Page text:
Water main break sends torrent gushing down Sunset Boulevard, flooding a Jack in the Box


A water main burst in downtown Los Angeles late Wednesday, sending water gushing down Sunset Boulevard and flooding at least one business.

It took the Los Angeles Department of Water and Power several hours to fully shut off the 24-inch main as water flooded portions of a shopping center at Sunset Boulevard and Beaudry Avenue. Some of the water collected in a Jack in the Box drive-through, transforming it into a stream. The business closed after water seeped into the dining area.

The break was first reported about 10:40 p.m. Crews had to shut off the pipe slowly to avoid creating a reverberation across the system that could cause further damage, DWP spokesman Jason Stinnett said.


“It can create a water hammer. We didn’t want to do that in the cold weather, which already stresses the pipe,” he said. “If you do that with these pipes it can rupture another main connected with the system.”

Dozens of customers were without water service for several hours overnight. As of 7 a.m. Thursday, 10 customers in the area still did not have water. Service was expected to be restored around 8 p.m.

Crews are continuing to repair damage to the street — which appeared to be buckling in some areas — from the break. One lane is open in each direction on Sunset Boulevard, but southbound Beaudry Avenue is closed. Commuters are encouraged to take alternate routes into downtown.

It is not clear what caused the water main to break, but cold weather could have played a role.

Stinnett said a drop in temperatures causes the pipes to contract and can make them more likely to rupture.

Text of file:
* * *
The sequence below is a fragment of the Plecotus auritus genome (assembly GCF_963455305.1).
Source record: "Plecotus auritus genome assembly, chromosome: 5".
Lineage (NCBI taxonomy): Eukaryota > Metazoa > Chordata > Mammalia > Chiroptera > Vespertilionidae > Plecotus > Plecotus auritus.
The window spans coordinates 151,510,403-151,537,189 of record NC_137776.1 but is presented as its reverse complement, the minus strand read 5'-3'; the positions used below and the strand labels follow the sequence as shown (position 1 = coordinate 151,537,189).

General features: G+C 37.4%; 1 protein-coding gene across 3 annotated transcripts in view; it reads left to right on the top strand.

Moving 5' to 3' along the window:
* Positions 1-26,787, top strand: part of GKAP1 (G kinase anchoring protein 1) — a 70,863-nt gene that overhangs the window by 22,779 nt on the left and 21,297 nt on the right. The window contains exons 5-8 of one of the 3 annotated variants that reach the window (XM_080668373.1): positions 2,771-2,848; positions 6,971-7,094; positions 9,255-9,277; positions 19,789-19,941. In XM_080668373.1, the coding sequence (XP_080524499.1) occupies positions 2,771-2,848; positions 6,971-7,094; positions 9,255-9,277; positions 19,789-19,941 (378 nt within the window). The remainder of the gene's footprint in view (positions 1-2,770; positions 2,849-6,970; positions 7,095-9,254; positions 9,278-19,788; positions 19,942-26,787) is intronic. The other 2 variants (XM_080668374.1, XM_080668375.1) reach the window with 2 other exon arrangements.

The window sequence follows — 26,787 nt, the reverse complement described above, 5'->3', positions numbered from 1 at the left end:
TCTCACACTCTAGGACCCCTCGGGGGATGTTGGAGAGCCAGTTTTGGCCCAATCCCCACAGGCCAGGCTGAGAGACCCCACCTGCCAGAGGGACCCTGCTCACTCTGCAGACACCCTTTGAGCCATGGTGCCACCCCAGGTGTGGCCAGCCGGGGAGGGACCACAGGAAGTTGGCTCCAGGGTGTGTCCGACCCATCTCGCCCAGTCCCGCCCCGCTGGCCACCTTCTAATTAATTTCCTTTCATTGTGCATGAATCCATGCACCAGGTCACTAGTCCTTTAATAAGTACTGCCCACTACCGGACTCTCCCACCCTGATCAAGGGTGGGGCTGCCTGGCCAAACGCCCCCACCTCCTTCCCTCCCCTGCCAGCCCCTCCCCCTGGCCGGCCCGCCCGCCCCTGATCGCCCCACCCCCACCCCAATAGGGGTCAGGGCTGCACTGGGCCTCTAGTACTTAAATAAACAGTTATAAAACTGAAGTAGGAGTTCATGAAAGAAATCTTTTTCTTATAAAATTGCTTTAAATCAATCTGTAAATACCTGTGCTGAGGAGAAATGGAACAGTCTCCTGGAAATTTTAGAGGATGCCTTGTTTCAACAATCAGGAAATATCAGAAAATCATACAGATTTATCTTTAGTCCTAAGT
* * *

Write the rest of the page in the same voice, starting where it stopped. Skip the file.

Though it’s not clear when the main was installed, the department has been grappling for years with crumbling infrastructure. Large sections of the water system are old and corroded, and the DWP faces a continuous challenge in trying to replace pipes before breaks occur.

Last month, a 96-year-old water main burst, flooding a South Los Angeles neighborhood and creating a void that submerged cars. About 30 adults and 20 children were displaced from their homes for more than a day as crews repaired damage from the break.

In 2014, the rupture of a 90-year-old main sent a 30-foot geyser into the air and inundated Sunset Boulevard and part of UCLA with up to 10 million gallons of water.

For years, the agency struggled to find funds to pay for the costly repair projects. In 2016, the City Council approved a water and power rate increase that is expected to provide more than $1 billion over five years, largely to be spent on system upgrades.

The DWP wrote in a 2017 report that more than 29% of the city’s pipes are more than 80 years old, and the average lifespan of an iron water main is 100 years. The department said at the time that “infrastructure reliability challenges are imminent.”

To that end, the agency’s plan is to invest more than $2.2 billion over a decade for infrastructure reliability projects. About $1 billion of that amount will go toward replacing main lines that have been identified as the most vulnerable, according to the report.

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